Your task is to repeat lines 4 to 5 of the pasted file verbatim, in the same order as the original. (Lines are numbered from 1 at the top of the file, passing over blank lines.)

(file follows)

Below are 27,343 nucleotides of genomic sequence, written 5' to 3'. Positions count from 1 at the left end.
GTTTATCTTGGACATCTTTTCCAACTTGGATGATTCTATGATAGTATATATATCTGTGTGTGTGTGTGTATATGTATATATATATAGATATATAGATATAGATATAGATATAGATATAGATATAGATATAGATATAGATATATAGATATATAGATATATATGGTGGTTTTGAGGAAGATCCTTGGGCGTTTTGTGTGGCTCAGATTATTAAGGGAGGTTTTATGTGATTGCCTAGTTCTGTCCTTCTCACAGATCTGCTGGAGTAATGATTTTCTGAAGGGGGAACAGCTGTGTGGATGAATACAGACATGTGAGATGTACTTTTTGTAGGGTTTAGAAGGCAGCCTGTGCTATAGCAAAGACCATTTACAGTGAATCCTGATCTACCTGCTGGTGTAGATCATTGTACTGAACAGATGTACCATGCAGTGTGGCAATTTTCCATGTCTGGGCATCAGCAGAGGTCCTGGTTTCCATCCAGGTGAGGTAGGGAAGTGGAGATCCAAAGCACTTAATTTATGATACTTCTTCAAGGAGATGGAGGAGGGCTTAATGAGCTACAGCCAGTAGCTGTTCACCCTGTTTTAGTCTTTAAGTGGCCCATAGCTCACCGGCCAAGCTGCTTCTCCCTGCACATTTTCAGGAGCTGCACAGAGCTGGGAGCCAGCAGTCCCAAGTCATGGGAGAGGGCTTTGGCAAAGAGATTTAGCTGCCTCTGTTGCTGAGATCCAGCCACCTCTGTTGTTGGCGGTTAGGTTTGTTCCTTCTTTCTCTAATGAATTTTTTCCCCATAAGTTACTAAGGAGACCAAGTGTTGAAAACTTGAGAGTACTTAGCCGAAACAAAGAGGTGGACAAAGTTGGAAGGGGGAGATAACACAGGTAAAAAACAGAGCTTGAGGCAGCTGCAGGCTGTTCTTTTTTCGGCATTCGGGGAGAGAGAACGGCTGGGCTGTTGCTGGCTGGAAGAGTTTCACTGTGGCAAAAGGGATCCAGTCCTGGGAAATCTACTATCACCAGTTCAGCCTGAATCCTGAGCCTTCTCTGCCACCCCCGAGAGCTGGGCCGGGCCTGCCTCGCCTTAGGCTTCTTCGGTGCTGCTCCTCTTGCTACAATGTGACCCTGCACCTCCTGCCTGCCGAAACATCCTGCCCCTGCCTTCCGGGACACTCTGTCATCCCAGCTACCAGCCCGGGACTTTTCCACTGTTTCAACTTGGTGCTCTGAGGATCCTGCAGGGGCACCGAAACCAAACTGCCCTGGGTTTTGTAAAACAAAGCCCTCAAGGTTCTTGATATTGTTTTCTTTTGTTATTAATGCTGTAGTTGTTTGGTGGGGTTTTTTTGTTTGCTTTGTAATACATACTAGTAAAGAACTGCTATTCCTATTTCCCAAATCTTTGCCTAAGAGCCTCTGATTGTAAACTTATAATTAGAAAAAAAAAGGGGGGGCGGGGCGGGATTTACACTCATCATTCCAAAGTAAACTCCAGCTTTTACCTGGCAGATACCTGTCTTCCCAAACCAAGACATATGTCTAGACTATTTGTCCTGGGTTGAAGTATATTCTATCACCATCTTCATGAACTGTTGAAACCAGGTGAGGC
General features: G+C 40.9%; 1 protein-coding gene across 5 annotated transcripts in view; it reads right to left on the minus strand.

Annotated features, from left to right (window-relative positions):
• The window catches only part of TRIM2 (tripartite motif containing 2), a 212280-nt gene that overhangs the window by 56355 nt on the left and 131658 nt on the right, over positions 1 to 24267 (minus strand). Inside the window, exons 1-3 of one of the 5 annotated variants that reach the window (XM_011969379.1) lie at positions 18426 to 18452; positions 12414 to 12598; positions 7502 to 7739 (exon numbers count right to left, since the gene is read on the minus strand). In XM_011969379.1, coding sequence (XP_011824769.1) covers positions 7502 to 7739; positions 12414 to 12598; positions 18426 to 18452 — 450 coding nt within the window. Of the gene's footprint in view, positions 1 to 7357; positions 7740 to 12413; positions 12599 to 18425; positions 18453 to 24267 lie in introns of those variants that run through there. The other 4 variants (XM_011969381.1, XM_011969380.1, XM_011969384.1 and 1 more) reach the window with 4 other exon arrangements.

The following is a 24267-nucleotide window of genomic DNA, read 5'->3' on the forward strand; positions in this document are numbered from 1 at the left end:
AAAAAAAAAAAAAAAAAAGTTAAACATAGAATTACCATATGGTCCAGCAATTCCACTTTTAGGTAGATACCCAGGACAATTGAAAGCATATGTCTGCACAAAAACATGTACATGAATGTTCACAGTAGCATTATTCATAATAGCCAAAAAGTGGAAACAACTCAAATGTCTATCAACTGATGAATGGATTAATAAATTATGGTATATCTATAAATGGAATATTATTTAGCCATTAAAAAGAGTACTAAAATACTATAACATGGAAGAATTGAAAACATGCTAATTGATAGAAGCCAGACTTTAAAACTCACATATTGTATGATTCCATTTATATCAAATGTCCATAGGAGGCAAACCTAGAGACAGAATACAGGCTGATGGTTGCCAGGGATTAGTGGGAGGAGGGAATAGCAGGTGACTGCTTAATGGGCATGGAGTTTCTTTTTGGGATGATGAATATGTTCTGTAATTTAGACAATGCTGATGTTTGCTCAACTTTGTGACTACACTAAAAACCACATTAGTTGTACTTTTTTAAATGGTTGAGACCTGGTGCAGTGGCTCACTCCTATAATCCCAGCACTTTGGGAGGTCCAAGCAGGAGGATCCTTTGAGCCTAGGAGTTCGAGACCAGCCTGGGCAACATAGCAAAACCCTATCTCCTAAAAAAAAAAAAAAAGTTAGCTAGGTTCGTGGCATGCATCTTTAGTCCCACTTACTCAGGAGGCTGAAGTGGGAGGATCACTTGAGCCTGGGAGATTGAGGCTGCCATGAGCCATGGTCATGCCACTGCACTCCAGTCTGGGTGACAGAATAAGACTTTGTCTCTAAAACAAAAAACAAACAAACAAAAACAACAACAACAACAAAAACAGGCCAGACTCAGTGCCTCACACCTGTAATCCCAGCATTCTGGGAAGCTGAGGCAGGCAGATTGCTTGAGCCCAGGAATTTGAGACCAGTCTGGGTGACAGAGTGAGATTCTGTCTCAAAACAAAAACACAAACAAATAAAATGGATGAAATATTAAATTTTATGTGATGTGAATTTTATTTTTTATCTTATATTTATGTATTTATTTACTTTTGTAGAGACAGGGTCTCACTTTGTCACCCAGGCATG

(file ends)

Annotated features, from left to right (window-relative positions):
• The window catches only part of TRIM2 (tripartite motif containing 2), a 212280-nt gene that overhangs the window by 56355 nt on the left and 131658 nt on the right, over positions 1 to 24267 (minus strand). Inside the window, exons 1-3 of one of the 5 annotated variants that reach the window (XM_011969379.1) lie at positions 18426 to 18452; positions 12414 to 12598; positions 7502 to 7739 (exon numbers count right to left, since the gene is read on the minus strand). In XM_011969379.1, coding sequence (XP_011824769.1) covers positions 7502 to 7739; positions 12414 to 12598; positions 18426 to 18452 — 450 coding nt within the window. Of the gene's footprint in view, positions 1 to 7357; positions 7740 to 12413; positions 12599 to 18425; positions 18453 to 24267 lie in introns of those variants that run through there. The other 4 variants (XM_011969381.1, XM_011969380.1, XM_011969384.1 and 1 more) reach the window with 4 other exon arrangements.